• Decrease font size
  • Increase font size
  • innerUtilityPrint

Visual Arts and Vanitas

Remember the infamous ‘Carpe Diem’ scene in the film Dead Poet’s Society? Well, ‘memento mori’ has been the inspiration for Ms Sinclair’s Year 9 Visual Arts students.

It was Socrates who first came up with the idea of ‘memento mori’ – keeping an object or memento as a tangible reminder to ‘seize the day’ because death is inevitable. Perhaps one of the most well-known examples of ‘memento mori’ is in Hamlet’s line, “Alas, poor Yorick”, a visible reminder of his mortality.

As Ms Sinclair explained, as part of their Unit of Work, Vanitas, Year 9 Visual Arts students have explored traditional and contemporary representations of still life, taking inspiration from 16th century Dutch Vanitas painters, who used symbolic objects, such as skulls, flowers, and fruit to communicate the idea of memento mori – the inevitability of death and the transience of life.


Over the course of Semester 1, the students experimented with digital photography to arrange their compositions, after which they used traditional painting methods including tonal underpainting and glazing to develop their technical skills and resolve their artworks.

These artworks are now proudly on display in Wenona’s Judith Dey Gallery, along with explanations from each student about the inspiration behind their artwork. Ms Sinclair said, “Each student has also written an artist’s statement explaining their individual artworks and the symbols and objects they incorporated into their paintings. These were also reflected in the student’s chosen artwork title. These are displayed below the paintings and add another layer of complexity to their artworks.”


Jemma said her painting, Rise of the Flowers, evokes death and decay, symbolising how everything alive slowly fades. “My artwork includes a skull, which symbolises the theme of certain death, as well as books symbolising the curiosity of human nature.”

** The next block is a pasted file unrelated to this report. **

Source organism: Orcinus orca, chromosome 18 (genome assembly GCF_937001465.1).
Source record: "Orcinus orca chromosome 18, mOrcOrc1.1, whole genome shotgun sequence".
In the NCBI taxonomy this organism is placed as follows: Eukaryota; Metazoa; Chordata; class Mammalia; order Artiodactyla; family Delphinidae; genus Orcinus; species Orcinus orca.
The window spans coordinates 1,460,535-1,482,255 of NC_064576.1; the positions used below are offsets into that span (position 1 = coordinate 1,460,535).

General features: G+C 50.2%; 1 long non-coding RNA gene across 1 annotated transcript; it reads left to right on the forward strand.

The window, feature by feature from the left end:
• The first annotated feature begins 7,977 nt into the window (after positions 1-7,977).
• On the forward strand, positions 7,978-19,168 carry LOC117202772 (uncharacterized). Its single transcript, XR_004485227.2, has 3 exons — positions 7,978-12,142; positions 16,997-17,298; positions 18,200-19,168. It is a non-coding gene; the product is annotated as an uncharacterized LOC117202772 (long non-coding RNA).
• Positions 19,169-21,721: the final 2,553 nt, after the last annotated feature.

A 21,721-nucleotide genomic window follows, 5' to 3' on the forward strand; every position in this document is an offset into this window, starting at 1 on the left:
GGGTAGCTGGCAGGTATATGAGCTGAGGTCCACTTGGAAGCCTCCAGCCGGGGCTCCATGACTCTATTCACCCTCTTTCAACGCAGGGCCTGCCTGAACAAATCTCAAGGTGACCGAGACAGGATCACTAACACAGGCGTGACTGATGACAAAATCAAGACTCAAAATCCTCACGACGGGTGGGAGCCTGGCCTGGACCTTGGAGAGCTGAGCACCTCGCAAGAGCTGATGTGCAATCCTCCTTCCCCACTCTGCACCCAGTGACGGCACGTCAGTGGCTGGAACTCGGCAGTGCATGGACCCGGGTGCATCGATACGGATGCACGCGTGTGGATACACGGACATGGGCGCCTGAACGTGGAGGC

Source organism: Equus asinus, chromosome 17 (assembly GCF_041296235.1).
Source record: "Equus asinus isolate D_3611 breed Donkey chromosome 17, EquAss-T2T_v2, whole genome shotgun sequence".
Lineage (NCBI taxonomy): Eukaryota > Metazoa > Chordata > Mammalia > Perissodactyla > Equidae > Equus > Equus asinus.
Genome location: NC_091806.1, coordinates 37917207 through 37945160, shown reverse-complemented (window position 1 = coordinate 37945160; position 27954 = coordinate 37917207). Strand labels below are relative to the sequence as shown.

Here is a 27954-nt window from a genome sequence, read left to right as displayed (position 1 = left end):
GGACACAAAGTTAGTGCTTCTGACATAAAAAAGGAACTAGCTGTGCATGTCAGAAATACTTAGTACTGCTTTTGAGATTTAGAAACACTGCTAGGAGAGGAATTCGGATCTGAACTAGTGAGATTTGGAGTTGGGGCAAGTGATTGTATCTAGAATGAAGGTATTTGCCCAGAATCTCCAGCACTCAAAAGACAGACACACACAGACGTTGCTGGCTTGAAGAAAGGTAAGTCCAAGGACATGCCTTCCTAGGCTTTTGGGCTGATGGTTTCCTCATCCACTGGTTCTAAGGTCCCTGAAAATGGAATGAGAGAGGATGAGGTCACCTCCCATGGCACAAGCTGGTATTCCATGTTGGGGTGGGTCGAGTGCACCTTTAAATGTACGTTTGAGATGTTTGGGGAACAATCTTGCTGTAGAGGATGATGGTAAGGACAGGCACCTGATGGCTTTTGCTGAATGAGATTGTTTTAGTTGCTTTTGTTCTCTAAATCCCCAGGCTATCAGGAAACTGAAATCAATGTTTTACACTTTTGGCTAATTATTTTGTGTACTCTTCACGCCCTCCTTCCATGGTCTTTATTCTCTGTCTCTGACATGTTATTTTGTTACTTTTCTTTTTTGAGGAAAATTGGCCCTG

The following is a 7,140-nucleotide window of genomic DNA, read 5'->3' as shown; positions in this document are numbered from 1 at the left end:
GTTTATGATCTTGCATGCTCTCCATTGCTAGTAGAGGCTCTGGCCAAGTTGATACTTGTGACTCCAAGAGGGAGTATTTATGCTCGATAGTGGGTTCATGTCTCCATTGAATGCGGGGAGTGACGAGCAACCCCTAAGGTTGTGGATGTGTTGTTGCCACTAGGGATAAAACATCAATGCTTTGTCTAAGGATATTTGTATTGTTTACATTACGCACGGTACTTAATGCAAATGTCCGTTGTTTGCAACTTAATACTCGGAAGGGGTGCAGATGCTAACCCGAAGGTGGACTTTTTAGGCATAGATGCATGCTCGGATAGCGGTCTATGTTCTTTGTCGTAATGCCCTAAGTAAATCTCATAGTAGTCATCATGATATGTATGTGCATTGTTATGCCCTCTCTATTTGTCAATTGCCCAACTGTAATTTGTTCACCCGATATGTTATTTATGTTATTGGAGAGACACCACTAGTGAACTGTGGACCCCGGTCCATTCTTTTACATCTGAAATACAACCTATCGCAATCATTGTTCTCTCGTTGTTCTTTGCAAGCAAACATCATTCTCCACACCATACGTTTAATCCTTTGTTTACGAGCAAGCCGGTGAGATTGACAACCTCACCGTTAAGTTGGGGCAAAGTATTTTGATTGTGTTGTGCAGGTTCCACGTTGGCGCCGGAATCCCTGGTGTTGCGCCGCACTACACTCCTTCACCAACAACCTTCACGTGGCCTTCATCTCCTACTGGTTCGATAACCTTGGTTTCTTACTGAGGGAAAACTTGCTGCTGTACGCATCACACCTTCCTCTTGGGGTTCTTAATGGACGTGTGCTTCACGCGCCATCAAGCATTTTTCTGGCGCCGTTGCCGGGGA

Ivy’s painting, The Skull Monologues, features a skull on a book, along with tulips, a clock, fruit and a ceramic vase. “My intention was to show that life is vulnerable and short,” she said. “The fruit and clock symbolise our shot lifespan and the passing of time. The book and ceramics show the property of life that cannot be taken into the afterlife. I created this artwork hoping to call on people to be aware of the preciousness of life.”


Abigail said of her painting, The Sound of Silence, “this artwork features flowers (symbolic of the decaying body and the inevitability of human morality), a skull (the fragility of life), a shell (exoticism and wealth), fruit (aging and the passing of time) and two books (symbolic of human curiosity) resting in front of navy drapes (symbolic of vanity).”


Sienna said of her painting, Simplicity of Life, “My artwork reminds the audience that life is fragile, shown through a glass, delicate flowers and a flickering candle. The flowers also symbolise a sense of decay, as flowers eventually die, just like everyone in life. This also suggest that life is fragile and special.”

Ms Sinclair is delighted that the artworks are now on display for other to enjoy. “Year 9 Visual Arts students worked so diligently on them and it is wonderful to hear they are being enjoyed and appreciated by others in the School.”